"The reason that's important is just as a starting point for what comes next," Hodes explains. "When we know genes that affect the risk for Alzheimer's, we can understand what those genes do, the proteins they make, the messenger RNA that comes from them. And now, with also emerging bioinformatics, we're able to put all this information together and see new molecular interactions that differ in the brains of individuals affected by Alzheimer's from those who are not."

That includes the elderly Colombian woman whose remarkable mental clarity—despite a brain full of amyloid-beta plaques—so impressed Reiman. Last winter, Reiman and his colleagues announced they had traced the cause of her unexpected mental resilience to a single "one in a million" genetic typo, one that could provide a powerful new tool to fight the disease if its effects can be replicated with a drug.

The protective genetic mutation illustrates the kind of insight that would have been impossible just a few years ago. The elderly lady was discovered during routine screening, using brain scanning technologies refined over the last decade that allow researchers to measure the amount of amyloid buildup in living brains. Reiman and his collaborators then used gene-sequencing technologies and powerful computers to compare her DNA to that of others in her kinship cohort afflicted with the disease. They quickly focused on unique changes in her genetic sequence already suspected of playing a role in brain function.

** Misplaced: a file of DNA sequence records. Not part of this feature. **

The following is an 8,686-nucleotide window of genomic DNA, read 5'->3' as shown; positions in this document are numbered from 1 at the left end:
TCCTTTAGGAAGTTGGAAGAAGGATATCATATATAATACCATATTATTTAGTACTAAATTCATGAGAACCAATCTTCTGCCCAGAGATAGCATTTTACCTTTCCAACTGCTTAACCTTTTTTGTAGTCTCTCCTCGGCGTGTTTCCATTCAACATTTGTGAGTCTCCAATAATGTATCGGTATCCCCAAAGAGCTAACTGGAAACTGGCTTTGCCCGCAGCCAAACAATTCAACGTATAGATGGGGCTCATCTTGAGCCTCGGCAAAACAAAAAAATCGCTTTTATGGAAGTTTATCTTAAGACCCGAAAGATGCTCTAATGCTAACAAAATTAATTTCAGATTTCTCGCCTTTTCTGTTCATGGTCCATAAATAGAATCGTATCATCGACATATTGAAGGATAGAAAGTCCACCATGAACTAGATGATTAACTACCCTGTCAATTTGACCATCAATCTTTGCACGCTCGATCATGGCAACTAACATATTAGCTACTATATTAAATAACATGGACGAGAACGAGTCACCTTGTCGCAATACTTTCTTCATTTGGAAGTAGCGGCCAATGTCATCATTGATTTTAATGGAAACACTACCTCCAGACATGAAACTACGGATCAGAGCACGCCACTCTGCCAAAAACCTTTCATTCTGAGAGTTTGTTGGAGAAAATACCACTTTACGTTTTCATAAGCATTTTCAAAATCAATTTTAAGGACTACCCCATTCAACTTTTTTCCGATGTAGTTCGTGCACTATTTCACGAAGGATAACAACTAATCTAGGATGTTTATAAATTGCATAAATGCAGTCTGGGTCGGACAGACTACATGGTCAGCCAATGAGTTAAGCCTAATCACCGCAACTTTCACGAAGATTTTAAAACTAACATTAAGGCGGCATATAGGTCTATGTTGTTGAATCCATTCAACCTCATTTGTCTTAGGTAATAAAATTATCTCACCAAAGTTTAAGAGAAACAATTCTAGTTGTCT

The mostly likely mutation seems to interfere with the ability of two key proteins to bind together—a binding that seems to be crucial for the progression of the deadly neural cascade that usually results in the tau tangles and cell death. Reiman and his colleagues demonstrated they could replicate this effect in the lab using small molecule drugs that consist of antibodies which interfere with the binding in a similar way. The next step is to show that it can pass the blood-brain barrier and work its magic inside actual patients.

"Out of a single case report we actually developed an antibody that might be a treatment if we can get into the brain," he says.

Drugs that replicate the mutation found in the Colombian woman could "have a more profound effect on treatment and, in particular, prevention of Alzheimer's disease." As could any number of other approaches, which presumably scientists could tailor to individual patients based on a more sophisticated understanding of how the role different genetic profiles play in how the disease develops.

"Whether amyloid has a role or not, and I continue to be agnostic, we all agree that we need a more diversified portfolio of treatments, and that there may be many different paths by which you end up developing Alzheimer's," Reiman says.

A Period of Reexamination